Citizens’ income – that’s why the dispute about it doesn’t stop

Citizens’ income – that’s why the dispute about it doesn’t stop
Citizens’ income – that’s why the dispute about it doesn’t stop

Hardly a week goes by without a demand for citizen’s income. It’s not just the opposition that wants tighter rules or reforms, but also some coalition partners. How can that be? And what really makes sense?

The Green MP with the wild hair has been diligently taking notes for almost an hour. Now Beate Müller-Gemmeke looks around with satisfaction and says: “It’s good to discuss the topic calmly and not hysterically.” What she means: the citizen’s allowance. At the invitation of the Green parliamentary group in the Bundestag, around 30 MPs, local politicians and people from practice will meet in mid-June for the “ideas laboratory”.

The citizen’s allowance is controversial, but not in the round room with the ochre-yellow wall. You will wait in vain for the words “tougher sanctions”, “lower benefits” or “laziness”. Instead, questions of other support for language learning and better childcare are being discussed. In this respect, what is happening in conference room E300 in the Paul Löbe House of the German Bundestag is a kind of parallel world – if you compare it to the public political debate.

According to a report in Bild, the SPD wants to tighten sanctions for those who are found to be working illegally while receiving the citizen’s allowance. The finance minister is calling for more “incentives” to work and a “fairness update”. And the parliamentary manager of the Union is in favor of no longer paying the citizen’s allowance to refugees from Ukraine because it creates “completely the wrong incentives”.

Citizens’ income: “almost automatically a target”

The Citizen’s Allowance, the successor to Hartz IV, is only one and a half years old – but hardly a week goes by without calls for reform or even its complete abolition. It is by no means just the opposition that is drawing attention to itself with calls for tightening the Citizen’s Allowance regulations, but also the FDP and SPD, who introduced the Citizen’s Allowance. How can that be? And when will there finally be peace?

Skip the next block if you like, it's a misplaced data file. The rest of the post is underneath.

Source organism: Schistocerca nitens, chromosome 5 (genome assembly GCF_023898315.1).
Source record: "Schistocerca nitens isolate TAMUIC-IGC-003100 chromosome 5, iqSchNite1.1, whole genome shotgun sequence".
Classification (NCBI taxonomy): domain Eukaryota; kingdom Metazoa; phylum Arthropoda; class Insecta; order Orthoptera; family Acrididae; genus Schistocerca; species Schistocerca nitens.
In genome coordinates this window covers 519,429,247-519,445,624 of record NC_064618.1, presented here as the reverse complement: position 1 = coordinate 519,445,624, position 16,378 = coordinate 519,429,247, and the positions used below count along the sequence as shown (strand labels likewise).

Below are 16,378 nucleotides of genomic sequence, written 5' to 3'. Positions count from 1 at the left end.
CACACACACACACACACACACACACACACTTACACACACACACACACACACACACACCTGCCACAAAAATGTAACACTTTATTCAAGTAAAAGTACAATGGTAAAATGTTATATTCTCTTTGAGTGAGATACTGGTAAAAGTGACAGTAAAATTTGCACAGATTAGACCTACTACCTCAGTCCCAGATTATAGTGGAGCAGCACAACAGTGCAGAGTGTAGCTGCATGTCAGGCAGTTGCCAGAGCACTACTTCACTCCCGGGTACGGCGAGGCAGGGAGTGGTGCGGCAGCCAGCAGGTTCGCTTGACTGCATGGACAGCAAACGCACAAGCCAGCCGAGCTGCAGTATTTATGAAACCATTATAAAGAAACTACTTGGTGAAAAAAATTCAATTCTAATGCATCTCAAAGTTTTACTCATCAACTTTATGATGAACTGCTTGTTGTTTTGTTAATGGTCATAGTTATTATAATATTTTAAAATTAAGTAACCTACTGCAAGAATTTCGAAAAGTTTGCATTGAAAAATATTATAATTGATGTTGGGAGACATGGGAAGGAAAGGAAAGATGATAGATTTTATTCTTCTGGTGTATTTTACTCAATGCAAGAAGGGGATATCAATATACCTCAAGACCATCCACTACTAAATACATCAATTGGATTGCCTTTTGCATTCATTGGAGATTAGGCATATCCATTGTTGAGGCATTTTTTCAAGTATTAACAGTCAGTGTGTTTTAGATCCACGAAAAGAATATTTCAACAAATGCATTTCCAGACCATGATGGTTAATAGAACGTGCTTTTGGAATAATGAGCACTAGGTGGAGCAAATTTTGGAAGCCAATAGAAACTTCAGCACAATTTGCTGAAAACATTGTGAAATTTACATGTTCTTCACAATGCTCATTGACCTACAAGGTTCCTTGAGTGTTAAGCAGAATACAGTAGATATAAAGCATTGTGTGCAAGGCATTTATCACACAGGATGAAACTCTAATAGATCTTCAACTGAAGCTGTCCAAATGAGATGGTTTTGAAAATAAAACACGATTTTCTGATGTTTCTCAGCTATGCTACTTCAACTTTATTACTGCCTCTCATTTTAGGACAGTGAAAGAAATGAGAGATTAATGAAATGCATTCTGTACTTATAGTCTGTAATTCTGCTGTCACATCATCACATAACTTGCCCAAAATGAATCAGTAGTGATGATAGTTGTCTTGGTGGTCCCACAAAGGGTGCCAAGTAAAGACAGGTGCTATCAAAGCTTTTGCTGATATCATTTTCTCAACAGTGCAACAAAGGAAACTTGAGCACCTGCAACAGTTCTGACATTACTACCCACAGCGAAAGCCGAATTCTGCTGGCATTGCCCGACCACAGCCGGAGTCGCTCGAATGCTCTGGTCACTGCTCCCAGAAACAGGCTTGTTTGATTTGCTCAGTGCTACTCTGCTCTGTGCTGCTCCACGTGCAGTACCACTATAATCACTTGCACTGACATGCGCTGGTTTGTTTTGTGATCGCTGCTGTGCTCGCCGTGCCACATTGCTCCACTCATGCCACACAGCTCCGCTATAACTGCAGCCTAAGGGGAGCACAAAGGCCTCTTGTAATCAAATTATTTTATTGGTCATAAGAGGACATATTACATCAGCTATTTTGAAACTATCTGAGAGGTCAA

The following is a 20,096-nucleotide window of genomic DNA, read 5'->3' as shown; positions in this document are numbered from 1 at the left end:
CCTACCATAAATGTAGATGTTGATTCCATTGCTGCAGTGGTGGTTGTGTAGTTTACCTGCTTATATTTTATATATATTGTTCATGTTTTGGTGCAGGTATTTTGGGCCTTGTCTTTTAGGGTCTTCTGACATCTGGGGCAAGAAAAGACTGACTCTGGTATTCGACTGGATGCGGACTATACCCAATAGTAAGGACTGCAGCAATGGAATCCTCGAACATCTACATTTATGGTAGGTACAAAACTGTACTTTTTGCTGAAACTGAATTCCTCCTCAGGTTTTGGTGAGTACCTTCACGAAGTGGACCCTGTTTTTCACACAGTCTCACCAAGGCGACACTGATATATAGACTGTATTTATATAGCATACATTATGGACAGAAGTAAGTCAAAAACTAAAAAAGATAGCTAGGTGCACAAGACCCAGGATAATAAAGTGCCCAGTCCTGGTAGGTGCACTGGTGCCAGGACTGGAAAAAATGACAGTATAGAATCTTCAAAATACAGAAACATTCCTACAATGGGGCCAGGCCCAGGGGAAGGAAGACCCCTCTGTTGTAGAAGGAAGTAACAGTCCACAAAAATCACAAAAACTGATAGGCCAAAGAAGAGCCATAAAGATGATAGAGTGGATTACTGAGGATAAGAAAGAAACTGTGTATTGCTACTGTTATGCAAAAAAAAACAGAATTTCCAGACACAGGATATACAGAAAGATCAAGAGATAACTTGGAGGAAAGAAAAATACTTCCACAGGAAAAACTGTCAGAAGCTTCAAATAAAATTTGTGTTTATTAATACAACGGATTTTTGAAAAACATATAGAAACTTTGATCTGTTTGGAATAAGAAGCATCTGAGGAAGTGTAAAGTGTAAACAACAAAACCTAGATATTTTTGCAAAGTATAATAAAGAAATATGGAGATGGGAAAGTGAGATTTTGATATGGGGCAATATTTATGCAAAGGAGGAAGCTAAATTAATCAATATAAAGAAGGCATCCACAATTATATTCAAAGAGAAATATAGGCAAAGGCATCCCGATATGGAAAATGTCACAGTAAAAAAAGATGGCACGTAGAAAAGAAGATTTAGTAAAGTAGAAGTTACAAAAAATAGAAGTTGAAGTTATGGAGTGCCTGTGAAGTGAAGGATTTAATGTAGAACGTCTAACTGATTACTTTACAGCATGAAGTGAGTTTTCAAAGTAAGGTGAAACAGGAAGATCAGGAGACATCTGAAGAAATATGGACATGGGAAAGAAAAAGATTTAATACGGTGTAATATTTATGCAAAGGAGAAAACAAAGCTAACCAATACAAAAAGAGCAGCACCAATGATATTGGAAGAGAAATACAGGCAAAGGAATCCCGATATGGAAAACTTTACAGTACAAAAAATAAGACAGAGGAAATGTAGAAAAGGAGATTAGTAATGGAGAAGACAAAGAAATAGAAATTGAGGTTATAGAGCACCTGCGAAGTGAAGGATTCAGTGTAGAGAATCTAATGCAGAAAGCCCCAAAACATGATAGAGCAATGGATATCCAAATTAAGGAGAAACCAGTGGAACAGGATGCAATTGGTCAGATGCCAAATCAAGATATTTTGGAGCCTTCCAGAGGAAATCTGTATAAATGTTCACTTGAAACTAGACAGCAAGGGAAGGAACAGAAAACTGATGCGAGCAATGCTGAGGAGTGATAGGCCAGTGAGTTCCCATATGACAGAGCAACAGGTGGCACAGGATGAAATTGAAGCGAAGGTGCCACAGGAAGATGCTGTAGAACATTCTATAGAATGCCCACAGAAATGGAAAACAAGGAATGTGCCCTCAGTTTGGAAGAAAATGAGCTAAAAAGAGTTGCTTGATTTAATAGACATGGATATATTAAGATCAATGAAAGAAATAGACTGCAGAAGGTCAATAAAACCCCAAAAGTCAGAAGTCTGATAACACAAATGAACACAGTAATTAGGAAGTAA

A call to Anke Hassel. The professor at the Hertie School of Governance has been dealing with the topic for a long time. “With the introduction of the citizen’s allowance, the traffic light coalition almost automatically offered the Union a target,” she says.

What she means: Questions of social security are always controversial in welfare states. For societies, it is about finding a balance between “support and demand” that is perceived as right. How much support do unemployed people need? How much do they have to do? How hard should this be demanded? “In contrast to parties on the left, conservative parties traditionally emphasize the work that unemployed people have to do in order to find work again,” says Hassel.

It was therefore perhaps almost to be expected that the Union would take action against the benefit that promises a new approach “on an equal footing” – even if it is of course true that it agreed to the introduction of the Citizen’s Allowance in the Federal Council (albeit only after a tough fight). In March, the conservatives presented their concept of a “new basic security” with which they want to replace the Citizen’s Allowance – including faster sanctions and a lower protected assets.

The SPD’s calls for tightening the rules may at first seem a little more surprising, as the Social Democrats were particularly concerned about the Citizen’s Allowance. It was also intended to help overcome the trauma that the party and its supporters suffered from the introduction of Hartz IV. The tough labor market reforms of the then Chancellor Gerhard Schröder triggered massive social protests in the early 2000s.